There is so much judgment and bullying in society to young and adults, that is causing people to suffer from social anxiety, depression and even suicide. If we just found the statistics, I think we would be shocked.
Love and abuse are so confused and so much abuse is done in the name of love. And abuse might be not recognized or even justified by cultural or societal beliefs. How many lives have been destroyed by abuse?
There are so many rules and have tos on how to be loving, that are putting people in destructive traps thinking that that is care or communion.  
How right are we of the beliefs we are holding? And these beliefs might come from society, from culture, from religion, from education, from upbringing, from peers, etc., from the media.
Here are a few important points:
– awareness
We need to become aware of the lies we have bought as love, and see them as lies. They cause people, they cause you to suffer – would God/Source/Consciousness, however concept you have of Him/Her, ever want us to suffer? The answer is absolutely no.  These lies are preventing a positive change on the Planet. These lies also prevent our ascension.
– accountability/responsibility
How much denial or justification do we see of bad behavior, not simply from the people doing the behavior, but from society or culture? Until we become accountable, until we take responsibility for our behavior and we recognize it as such, we will not be able to change.
blame/guilt
Many people do not want to recognize how they have behaved because unfortunately the world is still functioning from blame, guilt and wrongness. We need to get out to that paradigm, because it is preventing people from changing, it is preventing the Planet from healing, and it is keeping the behavior in place. Yes, the behavior might be wrong, but we need to take away the label of wrong as judgment. It was a choice the person made out of their consciousness, probably out of the teachings they had received in their life.  As they recognize the lies they hold and let them go, they can make a better choice for themselves and for the whole.
respect
We need to enter in a paradigm of sacred respect for each individual, without exception, on this Planet. Once we recognize the uniqueness and truth of each person, much healing will take place.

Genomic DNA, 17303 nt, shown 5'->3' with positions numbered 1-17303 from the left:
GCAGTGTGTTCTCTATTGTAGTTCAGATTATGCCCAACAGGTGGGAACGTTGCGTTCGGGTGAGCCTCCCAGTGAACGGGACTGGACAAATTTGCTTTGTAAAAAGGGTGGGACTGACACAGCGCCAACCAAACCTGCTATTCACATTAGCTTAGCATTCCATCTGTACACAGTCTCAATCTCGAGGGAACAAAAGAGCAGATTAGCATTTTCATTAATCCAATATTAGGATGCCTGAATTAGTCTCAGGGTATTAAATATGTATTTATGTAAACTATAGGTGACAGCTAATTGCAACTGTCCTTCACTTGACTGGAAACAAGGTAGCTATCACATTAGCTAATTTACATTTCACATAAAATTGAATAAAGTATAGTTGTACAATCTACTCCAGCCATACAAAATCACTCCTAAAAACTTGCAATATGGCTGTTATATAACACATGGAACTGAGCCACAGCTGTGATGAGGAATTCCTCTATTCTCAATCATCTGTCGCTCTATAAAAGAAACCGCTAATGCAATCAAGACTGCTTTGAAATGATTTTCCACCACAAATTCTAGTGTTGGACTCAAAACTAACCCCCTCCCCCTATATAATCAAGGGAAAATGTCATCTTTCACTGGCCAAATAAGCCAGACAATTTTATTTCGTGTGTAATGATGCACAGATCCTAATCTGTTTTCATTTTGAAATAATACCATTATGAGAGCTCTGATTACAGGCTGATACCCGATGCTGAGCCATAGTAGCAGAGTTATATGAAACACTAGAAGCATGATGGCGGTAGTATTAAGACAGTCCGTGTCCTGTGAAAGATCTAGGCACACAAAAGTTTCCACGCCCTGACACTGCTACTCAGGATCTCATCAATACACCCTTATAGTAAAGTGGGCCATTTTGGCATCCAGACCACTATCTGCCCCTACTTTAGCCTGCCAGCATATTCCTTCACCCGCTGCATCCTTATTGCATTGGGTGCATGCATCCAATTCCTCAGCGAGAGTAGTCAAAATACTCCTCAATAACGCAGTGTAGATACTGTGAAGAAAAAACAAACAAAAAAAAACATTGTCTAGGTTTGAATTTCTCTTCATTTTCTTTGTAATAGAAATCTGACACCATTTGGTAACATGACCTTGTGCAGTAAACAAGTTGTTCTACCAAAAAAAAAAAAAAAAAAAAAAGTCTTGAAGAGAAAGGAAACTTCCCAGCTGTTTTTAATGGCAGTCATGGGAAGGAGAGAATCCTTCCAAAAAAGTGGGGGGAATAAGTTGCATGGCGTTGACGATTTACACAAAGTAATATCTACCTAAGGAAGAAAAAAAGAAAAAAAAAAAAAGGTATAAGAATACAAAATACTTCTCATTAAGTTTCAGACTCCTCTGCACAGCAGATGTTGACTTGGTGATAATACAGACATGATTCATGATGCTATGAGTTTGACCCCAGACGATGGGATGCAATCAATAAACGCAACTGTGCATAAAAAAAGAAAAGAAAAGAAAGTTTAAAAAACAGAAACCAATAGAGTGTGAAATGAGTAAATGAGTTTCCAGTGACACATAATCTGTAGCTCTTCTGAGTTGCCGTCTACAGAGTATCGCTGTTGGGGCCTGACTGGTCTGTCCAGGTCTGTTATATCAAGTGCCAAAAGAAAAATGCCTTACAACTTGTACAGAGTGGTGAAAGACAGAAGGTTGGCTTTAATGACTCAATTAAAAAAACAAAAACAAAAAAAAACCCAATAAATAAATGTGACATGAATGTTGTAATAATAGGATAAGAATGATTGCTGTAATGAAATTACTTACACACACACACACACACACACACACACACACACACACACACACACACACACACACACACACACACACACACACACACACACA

And probably the best question we can ask ourselves is:
As the Infinite Beings we truly are, what does it mean to Love? And start from there …
Piercarla Garusi Copyright 2011
 
Piercarla Garusi is a spiritual coach and painter. Much of her coaching work is currently focused on improving the way we treat one another, with new workshops just being created. More information can be found on www.pgcoaching,co.uk. Her spiritual paintings ‘Art from the Soul’ are for healing and a shift in consciousness. You can find more explanation, view them, find information on exhibitions and healing projects on www.piercarla.paintings.co.uk.    

Growing Up Bipolar

“Were you bipolar growing up?” a magazine editor asked me the other day.

“I don’t know,” I said.

“Do you think you were misdiagnosed back then as depressed?”

“I don’t know,” I said.

I wasn’t annoyed. I wasn’t rushed. I just really don’t know.

I can clearly say that something was wrong with me, but I’m very careful to throw the “bipolar” word around when it pertains to kids given all the debate today on the topic.

Friends of mine rant on another friend for medicating their daughter for bipolar disorder, who, according to the friends’ eyes, is perfectly fine.

And then I hear the sadness and utter frustration of another friend whose bipolar daughter was just expelled from school.

While I tend to be pretty conservative about meds myself (you’d never guess that, right?) — taking only what I absolutely have to — there is no way I would judge a mother who is trying to find the best possible treatment for her daughter, which may very well include hefty meds.

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PHOTO (cc): Flickr / apdk